But here’s an important truth. When it feels like things are going badly, you—yes, you—have the ability to affect positive change. 

Some of you have told me what you want to do in the next few years…what your hopes and ambitions are…and it reminded me of one of my heroes, a man named Howard Zinn. He passed away a few years ago. 

But Zinn once said, “We don’t have to engage in grand, heroic actions to participate in the process of change. Small acts, when multiplied by millions of people, can transform the world.”

We can’t all be heroes and we don’t need to be heroes. We don’t need The Avengers or Batman or special politicians. What we need are small acts of courage, and that’s something each of us is capable of undertaking. 

That ability to act courageously is a new type of freedom. It reminds me of something that another one of my favorite writers, David Foster Wallace, wrote. He said:

“The really important kind of freedom involves being able truly to care about other people and to sacrifice for them over and over in myriad petty, unsexy ways every day. That is real freedom.”

I hope your lives are filled with sunshine and roses. But my experience tells me that you’ll face challenges. This last year was one of those challenges.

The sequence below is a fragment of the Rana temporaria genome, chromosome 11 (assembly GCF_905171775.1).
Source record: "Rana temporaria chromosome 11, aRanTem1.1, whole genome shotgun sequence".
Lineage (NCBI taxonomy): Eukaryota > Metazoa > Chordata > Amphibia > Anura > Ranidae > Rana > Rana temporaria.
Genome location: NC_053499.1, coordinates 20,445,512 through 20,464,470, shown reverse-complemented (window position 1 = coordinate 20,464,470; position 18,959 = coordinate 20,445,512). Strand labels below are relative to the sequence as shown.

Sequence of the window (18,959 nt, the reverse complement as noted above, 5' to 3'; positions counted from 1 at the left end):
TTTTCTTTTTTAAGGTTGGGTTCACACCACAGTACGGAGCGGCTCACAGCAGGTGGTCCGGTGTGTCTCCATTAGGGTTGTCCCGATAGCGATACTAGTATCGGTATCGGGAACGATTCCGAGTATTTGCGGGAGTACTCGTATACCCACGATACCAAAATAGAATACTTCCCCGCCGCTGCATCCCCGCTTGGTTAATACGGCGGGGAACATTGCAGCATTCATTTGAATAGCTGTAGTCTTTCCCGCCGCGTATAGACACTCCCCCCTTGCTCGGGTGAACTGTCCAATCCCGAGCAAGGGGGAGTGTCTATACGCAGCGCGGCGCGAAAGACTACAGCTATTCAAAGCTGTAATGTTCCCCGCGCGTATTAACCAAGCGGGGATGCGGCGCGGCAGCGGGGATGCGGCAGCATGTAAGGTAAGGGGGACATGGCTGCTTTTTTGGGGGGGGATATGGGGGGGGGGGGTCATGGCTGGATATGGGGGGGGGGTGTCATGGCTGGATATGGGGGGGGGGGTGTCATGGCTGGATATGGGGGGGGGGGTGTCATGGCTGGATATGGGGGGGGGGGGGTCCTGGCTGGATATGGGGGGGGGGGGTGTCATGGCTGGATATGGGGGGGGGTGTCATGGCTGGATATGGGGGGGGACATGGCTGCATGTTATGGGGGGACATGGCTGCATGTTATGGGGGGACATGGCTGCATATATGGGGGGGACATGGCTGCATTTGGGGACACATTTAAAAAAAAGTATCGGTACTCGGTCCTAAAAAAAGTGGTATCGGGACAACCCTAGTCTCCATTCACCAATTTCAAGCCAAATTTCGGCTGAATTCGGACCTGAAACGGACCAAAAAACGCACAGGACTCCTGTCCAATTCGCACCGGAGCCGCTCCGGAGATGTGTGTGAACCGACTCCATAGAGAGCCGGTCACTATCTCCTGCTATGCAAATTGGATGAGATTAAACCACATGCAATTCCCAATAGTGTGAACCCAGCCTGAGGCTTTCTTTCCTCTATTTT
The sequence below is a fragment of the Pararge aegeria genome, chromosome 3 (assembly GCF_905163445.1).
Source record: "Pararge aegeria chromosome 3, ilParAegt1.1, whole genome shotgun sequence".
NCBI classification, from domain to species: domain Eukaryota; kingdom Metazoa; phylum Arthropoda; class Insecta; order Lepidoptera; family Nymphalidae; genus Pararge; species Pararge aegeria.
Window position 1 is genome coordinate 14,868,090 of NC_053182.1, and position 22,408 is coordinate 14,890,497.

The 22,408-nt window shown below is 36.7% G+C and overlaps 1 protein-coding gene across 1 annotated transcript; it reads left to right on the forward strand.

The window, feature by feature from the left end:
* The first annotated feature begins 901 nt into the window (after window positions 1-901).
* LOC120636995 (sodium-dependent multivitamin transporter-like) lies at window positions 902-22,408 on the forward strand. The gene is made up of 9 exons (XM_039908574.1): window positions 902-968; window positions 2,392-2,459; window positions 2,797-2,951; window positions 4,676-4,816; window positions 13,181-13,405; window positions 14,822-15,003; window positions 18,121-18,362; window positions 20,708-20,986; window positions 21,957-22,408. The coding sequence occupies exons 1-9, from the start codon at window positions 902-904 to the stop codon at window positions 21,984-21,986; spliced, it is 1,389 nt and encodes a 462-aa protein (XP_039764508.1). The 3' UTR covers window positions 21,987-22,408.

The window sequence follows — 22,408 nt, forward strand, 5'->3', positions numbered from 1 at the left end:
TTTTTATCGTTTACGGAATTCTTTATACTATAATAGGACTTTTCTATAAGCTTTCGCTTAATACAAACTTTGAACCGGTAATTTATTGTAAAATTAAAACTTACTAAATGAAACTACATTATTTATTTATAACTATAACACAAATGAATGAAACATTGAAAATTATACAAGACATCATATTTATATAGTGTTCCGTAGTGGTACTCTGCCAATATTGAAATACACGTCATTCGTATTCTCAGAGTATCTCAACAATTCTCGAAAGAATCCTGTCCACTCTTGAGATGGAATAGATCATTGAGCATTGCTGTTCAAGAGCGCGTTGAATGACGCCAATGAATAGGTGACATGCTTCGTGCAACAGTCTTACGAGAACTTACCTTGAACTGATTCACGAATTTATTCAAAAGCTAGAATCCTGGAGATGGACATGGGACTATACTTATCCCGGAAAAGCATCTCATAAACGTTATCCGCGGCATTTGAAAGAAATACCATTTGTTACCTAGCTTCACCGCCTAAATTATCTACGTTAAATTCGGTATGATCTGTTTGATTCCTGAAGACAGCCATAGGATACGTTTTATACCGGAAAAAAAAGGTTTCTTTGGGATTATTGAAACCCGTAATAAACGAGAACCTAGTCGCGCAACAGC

So when you face challenges in the future, remember:

Your small acts of courage can transform the world. And the freedom to help others is the true freedom that you’re being granted. 

Too Much Growth

I hope I’ve gained some of your trust by now. I’m doing my best to serve a small act of courage to you and to care about you. And that’s a great way to build a trusting conversation. 

Our conversations struggle when too much noise drowns out the signal. The world is noisier today than it has ever been before. Both the signal and the noise are fighting for the same precious resource: your attention. 

So here’s another challenge: you have to find that signal. You need to choose to focus your attention on the truth. Shared truth is the basis of everything else we hold dear. Do it for yourself and do it for one another. 

Back to Money…

Now, part of the reason I was invited here is that I run a small business (when I’m not working on telescopes). It’s financial literacy company. It focuses on helping young adults with personal finance and investing education, the kind of stuff that can help 99% of people out there. 

So the class asked me for some tips. Here’s the first.

The world of money is also full of noise. 

Like sharks smelling blood in the water, some people seek out conversations about money because they know they might be able to get a bite out of you.